A lot is made of adolescent rites of passage and well it should be. The first day of high school, your first driver’s license, your first prom – all those events are important and significant. But what about the middle-aged rites of passage? You know, your first pair of bifocals, the first time you lose your car in the mall parking lot, and everyone’s favorite, the first colonoscopy. Those are important and significant moments of life too (unfortunately, just not as fun as the teenage ones).
As your humble blogger makes his way through the middle-aged years, I’ve experienced each of the above. And just this week, I enjoyed another rite of middle-aged passage – my first dental crown. Yep, it was a big moment. Actually, it was more than a moment, it was 1.5 hours in the dentist chair, but Dr. Piecuch did a great job. Yet it was what he said when I first broke my tooth that has me thinking now in God terms. Looking at my molar, and lamenting that he could not simply apply a filling, the good doc said this: “There’s not enough there to build around.” And I wonder, in my life as a Christian and in my relationship with God, is there “enough there” to build around?
Yesterday’s Gospel passage detailed the conversation between a scribe and Jesus. In answer to the scribe’s question about which was the greatest commandment, Jesus quoted Deuteronomy 6:4-5, the Great Commandment, “Hear, O Israel! The Lord our God is Lord Alone! You shall love the Lord your God with all your heart, with all your soul, with all your mind, and with all your strength.”
Jews in the day of Christ would pray that passage of scripture daily. It could be found at the doorposts of their home. Some even carried the passage on their bodies in phylacteries, little boxes strapped to the forehead or wrist. Jesus was crucified because his claim to be one with the Father seemingly contradicted this scripture. The Great Commandment, the very heart of the Torah, was a big deal. It was what Jews built their life around and it’s still what you and me should build our life around. But do we? Is there enough there?
Sadly, we too often place other gods before the Lord our God: sports, work, pleasure, sleep, academic achievement – and the list goes on. None of these are bad in their own right, but they can become idols. Way too often, when I invite a teen to attend a retreat or participate in a night of worship, I’m told that soccer, theater, study or some other project is taking precedence. Parents contribute to and affirm this. God is fairly low on the priority list. So when it comes to that young person’s relationship with God, there is simply not enough there to build on.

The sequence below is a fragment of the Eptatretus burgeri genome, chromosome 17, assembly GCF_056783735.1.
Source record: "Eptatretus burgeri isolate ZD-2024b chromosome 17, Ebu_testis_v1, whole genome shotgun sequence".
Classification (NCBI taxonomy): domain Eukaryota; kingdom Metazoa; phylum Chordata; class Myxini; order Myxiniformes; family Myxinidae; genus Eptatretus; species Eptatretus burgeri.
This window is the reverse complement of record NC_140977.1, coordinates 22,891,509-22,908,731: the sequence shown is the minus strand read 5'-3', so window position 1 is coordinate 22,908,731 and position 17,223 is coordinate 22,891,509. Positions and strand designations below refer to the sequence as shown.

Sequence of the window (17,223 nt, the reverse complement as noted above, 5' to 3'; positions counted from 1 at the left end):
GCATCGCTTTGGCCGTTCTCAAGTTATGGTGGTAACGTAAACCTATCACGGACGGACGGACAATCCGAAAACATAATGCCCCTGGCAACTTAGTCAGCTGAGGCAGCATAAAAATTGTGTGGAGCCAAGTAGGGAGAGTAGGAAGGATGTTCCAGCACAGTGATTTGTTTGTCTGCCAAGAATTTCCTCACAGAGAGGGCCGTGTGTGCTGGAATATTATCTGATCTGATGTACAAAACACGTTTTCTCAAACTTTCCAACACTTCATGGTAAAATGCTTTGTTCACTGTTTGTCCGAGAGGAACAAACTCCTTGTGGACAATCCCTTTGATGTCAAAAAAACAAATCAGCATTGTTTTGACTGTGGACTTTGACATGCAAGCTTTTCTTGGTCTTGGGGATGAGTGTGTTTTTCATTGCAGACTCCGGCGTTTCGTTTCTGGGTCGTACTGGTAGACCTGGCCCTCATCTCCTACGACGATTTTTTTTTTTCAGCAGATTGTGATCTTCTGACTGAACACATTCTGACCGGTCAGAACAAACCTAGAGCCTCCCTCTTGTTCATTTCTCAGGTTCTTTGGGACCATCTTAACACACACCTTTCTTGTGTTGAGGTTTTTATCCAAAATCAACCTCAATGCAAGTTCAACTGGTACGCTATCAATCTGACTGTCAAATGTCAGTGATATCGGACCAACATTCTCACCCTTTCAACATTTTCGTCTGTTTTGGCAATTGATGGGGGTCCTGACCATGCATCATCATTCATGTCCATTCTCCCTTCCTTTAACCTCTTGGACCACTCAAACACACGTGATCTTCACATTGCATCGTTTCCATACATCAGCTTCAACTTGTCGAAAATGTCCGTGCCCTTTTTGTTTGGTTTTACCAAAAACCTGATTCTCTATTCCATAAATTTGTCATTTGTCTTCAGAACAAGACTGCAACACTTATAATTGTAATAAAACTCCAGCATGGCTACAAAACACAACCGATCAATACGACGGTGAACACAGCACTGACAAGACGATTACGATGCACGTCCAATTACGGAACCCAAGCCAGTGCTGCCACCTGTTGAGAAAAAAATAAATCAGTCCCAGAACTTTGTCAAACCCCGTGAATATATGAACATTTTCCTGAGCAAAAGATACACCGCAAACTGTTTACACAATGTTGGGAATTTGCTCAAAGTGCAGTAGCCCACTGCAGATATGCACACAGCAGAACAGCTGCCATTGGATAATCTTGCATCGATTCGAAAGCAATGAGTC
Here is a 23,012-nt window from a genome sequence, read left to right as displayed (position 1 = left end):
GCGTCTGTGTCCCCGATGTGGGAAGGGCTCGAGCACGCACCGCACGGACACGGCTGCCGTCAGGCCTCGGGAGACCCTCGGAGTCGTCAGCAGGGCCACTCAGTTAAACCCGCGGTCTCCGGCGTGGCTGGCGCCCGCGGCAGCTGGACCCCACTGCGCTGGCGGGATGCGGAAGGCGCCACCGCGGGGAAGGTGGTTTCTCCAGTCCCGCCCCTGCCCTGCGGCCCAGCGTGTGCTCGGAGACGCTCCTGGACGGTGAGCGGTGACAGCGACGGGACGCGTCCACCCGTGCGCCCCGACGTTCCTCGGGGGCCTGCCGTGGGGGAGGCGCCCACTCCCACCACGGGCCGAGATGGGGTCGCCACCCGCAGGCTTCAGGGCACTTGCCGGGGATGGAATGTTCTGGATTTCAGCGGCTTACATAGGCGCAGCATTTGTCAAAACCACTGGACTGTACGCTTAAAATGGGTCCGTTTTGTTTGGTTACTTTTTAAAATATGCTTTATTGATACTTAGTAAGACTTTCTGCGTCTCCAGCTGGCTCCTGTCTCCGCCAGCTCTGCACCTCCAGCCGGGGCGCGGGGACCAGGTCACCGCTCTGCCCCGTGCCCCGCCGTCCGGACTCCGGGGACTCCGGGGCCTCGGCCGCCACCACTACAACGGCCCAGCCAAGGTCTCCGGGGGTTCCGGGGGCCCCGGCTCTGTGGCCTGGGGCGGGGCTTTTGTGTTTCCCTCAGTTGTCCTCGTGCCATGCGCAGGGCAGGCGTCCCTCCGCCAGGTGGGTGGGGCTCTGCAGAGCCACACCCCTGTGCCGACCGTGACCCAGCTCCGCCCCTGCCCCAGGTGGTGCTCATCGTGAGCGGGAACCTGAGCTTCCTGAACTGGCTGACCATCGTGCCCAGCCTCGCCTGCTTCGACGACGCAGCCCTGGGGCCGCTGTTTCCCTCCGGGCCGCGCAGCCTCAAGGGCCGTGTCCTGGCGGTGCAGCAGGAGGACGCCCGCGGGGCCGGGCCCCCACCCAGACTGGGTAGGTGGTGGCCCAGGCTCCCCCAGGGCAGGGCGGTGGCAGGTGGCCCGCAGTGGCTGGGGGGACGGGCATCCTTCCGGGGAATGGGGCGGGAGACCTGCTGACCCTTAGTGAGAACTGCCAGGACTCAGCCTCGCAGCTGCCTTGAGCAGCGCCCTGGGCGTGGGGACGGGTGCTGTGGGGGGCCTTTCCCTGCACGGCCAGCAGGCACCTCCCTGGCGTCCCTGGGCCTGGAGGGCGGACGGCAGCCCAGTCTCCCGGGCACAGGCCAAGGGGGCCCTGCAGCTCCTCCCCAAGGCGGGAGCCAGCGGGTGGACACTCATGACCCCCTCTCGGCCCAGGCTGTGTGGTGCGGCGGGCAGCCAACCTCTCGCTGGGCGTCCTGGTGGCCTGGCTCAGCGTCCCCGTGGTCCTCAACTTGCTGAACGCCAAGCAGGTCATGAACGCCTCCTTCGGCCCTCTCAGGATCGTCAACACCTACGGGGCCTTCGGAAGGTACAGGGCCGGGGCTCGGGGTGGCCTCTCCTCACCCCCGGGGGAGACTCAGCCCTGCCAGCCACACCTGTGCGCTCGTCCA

Our world cries out for authentic, self-sacrificing, zealous Christians who are all in for God and who love him with their entire heart, soul, mind and strength. I understand that I have much to improve in this regard. Maybe you do too. But if we take the Great Commandment seriously, we must be men and women of daily prayer. We must be men and women who accept what the Church teaches, particularly in regard to “controversial” topics such as the inherent evil of abortion and the sanctity of marriage between one man and one woman. We must be men and women who defend God’s interests in the public square, even if it means personal loss or suffering. Do we desire for ourselves and for our loved ones real human fulfillment, real freedom, real meaning in our lives, and real love? Then, “Hear, O Israel! The Lord our God is Lord alone!”
In yesterday’s Gospel, when the scribe gave evidence that he understood well what was meant by this passage of scripture, Jesus replied with a powerful affirmation: “You are not far from the Kingdom of God.” Coming from our Lord, that passage is enough to take our breath away. But could he say the same to me or you? Is there enough in our relationship with God, enough to build around, that places us not far from the kingdom of God? If not, we certainly have changes to make.
Be assured of my prayers,
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